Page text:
SIR - I refer to a recent editorial: ‘Costa man James in Ship Inn restoration pledge’.
I love Costa coffee. I love Sidmouth. I love the architecture of the multiplicity of old buildings and houses in Sidmouth. I value the many independent retailers we have here, it’s the main attraction, I believe, that draws the people here year after year, many coming for memories of the past, the time warp that Sidmouth is embroiled in, so loved by John Betjeman, Jane Austen and others, and many for its simple way of everyday life. It’s not manufactured, nor manicured, not even restored to look as it did.
You get what you see in Sidmouth, polite people, a clean environment and just about any item of want in our wealth of small and enthusiastic shopkeepers. I applaud James’ intended restoration efforts, they will, I guess, be along the lines of Fat Face interior architecture, or, maybe next, Tim Weatherspoon’s, when as sure as chips are chips, a Weatherspoon’s pub will appear. “Costa will increase foot-fall to the town and surrounding traders will benefit” so says James. Ask the small traders if this was so in Dartmouth, or Totnes, or Kingsbridge when multinationals enter.
Yes, the foot-fall does increase, but the footfall of another unwelcome guest follows; the wrong type of visitor and the Rates Officer. Small shops in Dartmouth’s rates went up overnight from an average of �2,000 per unit to �20,000 per unit.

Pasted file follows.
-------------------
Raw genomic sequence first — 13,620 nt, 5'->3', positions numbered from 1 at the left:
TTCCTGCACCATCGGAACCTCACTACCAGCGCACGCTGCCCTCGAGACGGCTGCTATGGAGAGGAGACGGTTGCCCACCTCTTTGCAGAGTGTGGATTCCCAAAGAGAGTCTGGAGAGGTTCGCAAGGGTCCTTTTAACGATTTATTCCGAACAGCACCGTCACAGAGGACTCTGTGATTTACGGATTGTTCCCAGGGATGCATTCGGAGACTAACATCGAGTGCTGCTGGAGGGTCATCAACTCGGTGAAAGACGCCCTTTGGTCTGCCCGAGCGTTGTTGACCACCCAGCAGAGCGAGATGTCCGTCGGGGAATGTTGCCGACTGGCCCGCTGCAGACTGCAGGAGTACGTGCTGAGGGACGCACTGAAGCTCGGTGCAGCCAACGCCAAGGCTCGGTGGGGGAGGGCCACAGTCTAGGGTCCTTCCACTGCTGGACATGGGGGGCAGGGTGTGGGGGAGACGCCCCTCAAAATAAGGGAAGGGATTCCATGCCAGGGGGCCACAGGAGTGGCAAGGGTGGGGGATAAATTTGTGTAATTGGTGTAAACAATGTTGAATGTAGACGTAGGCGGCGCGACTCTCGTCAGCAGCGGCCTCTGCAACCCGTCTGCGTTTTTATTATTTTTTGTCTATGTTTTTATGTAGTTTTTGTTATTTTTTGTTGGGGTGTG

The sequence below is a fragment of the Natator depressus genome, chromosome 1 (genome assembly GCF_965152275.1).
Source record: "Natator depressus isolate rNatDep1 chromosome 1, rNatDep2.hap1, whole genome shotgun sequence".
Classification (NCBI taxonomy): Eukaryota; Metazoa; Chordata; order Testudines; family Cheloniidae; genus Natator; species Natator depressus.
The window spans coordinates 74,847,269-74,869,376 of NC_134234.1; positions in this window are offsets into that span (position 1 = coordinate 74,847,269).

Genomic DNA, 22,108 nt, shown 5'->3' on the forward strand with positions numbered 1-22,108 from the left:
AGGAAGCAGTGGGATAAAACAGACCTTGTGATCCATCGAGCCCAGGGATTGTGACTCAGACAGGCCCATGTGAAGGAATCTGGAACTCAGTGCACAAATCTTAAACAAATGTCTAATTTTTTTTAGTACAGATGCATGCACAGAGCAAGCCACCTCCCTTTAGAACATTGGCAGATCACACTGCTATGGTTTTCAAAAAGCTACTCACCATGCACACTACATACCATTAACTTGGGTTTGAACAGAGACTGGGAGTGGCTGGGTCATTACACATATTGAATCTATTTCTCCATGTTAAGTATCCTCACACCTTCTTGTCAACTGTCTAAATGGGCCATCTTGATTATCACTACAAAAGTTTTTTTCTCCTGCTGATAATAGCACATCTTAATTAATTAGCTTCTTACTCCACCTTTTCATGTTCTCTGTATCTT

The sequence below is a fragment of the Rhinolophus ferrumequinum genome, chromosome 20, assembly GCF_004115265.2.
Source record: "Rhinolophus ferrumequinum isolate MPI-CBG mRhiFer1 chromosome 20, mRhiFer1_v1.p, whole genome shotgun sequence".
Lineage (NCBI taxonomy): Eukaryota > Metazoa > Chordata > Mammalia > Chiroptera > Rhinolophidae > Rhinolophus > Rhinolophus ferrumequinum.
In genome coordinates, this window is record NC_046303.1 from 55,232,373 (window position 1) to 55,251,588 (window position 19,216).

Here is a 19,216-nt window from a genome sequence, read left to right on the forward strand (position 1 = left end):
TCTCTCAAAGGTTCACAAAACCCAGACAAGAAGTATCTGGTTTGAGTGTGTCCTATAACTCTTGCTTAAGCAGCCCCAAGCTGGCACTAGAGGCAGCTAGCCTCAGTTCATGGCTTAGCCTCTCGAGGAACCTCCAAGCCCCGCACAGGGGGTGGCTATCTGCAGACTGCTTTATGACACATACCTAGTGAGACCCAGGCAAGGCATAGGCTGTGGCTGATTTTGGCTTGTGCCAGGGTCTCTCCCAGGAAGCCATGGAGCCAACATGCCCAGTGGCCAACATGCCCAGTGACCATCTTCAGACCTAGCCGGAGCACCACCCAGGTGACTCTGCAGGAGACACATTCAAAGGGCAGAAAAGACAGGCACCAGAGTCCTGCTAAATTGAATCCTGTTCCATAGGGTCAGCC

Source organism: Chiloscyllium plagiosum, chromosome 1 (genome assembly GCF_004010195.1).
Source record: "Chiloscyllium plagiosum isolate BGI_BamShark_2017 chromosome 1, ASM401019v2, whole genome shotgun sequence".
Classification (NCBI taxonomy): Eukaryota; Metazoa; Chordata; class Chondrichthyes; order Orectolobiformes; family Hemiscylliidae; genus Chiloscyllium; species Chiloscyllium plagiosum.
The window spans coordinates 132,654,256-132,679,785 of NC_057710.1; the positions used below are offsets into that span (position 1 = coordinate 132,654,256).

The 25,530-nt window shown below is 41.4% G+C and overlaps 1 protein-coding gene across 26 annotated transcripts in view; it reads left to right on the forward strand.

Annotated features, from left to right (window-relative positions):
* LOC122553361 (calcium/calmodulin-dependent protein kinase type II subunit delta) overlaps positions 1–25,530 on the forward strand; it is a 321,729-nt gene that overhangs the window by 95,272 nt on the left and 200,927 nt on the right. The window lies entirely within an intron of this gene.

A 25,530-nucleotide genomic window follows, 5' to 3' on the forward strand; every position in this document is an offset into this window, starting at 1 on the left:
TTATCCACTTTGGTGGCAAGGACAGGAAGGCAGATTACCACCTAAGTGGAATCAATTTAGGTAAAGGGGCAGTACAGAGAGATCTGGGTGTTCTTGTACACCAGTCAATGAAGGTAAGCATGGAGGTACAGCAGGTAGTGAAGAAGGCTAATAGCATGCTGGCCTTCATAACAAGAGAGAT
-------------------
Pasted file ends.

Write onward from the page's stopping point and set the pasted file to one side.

I know many of the folk who simply couldn’t afford the impact of a high rate on a seasonal and fluctuating income.
The other impact and more important change it will behold, is the creeping entrance of other multinational retailers who will also see the attraction of a Regency Gem. As smaller retailers vacate shop units they cannot maintain, with the effect of price and brand wars, more of their kind will be quick to occupy. Maybe the Balfour will become a Best Western, the Victoria a Whitbread’s, Fields a John Lewis.
Don’t get me wrong, all of these named retailers or brands, they are both the same, offer good and professional retailing and services, but, does Sidmouth want to lose its identity? If it does, be aware of the rapid change the town will take on and at a speed that will be breathtaking.
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- 7 'Good news - a new restaurant in Sidmouth!'
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- 10 Managing the woodland at the Knapp in Sidmouth
Value your idiosyncratic and wide variety of shopkeepers Sidmouth, or become the next case for Mary Portas to regenerate.
Say no to Costa, to Fat Face, to The Mountain Warehouse, to Weatherspoon’s and their contemporaries, support; Fields, Trumps, Potburys, Osbournes and a whole host of other gems within our valuable, but fragile, retail community.
5 West Park Road, Sidmouth